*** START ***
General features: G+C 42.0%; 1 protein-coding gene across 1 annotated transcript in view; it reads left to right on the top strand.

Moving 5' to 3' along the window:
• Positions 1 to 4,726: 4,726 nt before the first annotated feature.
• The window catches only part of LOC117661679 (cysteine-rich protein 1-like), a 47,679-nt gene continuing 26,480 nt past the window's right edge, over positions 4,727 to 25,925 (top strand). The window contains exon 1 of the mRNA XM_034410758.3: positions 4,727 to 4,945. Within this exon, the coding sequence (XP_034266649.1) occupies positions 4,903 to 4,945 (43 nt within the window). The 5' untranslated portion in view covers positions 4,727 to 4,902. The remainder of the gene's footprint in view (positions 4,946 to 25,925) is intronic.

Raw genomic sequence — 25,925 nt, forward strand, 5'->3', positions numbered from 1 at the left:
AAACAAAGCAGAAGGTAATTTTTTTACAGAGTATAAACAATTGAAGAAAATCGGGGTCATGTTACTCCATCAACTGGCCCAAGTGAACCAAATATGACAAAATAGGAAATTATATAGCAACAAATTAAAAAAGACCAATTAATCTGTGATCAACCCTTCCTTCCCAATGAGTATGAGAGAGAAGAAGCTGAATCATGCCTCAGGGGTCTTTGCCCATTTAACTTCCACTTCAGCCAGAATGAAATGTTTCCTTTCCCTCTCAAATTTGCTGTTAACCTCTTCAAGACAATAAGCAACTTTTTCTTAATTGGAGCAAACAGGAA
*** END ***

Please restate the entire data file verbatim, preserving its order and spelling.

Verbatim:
General features: G+C 42.0%; 1 protein-coding gene across 1 annotated transcript in view; it reads left to right on the top strand.

Moving 5' to 3' along the window:
• Positions 1 to 4,726: 4,726 nt before the first annotated feature.
• The window catches only part of LOC117661679 (cysteine-rich protein 1-like), a 47,679-nt gene continuing 26,480 nt past the window's right edge, over positions 4,727 to 25,925 (top strand). The window contains exon 1 of the mRNA XM_034410758.3: positions 4,727 to 4,945. Within this exon, the coding sequence (XP_034266649.1) occupies positions 4,903 to 4,945 (43 nt within the window). The 5' untranslated portion in view covers positions 4,727 to 4,902. The remainder of the gene's footprint in view (positions 4,946 to 25,925) is intronic.

Raw genomic sequence — 25,925 nt, forward strand, 5'->3', positions numbered from 1 at the left:
AAACAAAGCAGAAGGTAATTTTTTTACAGAGTATAAACAATTGAAGAAAATCGGGGTCATGTTACTCCATCAACTGGCCCAAGTGAACCAAATATGACAAAATAGGAAATTATATAGCAACAAATTAAAAAAGACCAATTAATCTGTGATCAACCCTTCCTTCCCAATGAGTATGAGAGAGAAGAAGCTGAATCATGCCTCAGGGGTCTTTGCCCATTTAACTTCCACTTCAGCCAGAATGAAATGTTTCCTTTCCCTCTCAAATTTGCTGTTAACCTCTTCAAGACAATAAGCAACTTTTTCTTAATTGGAGCAAACAGGAA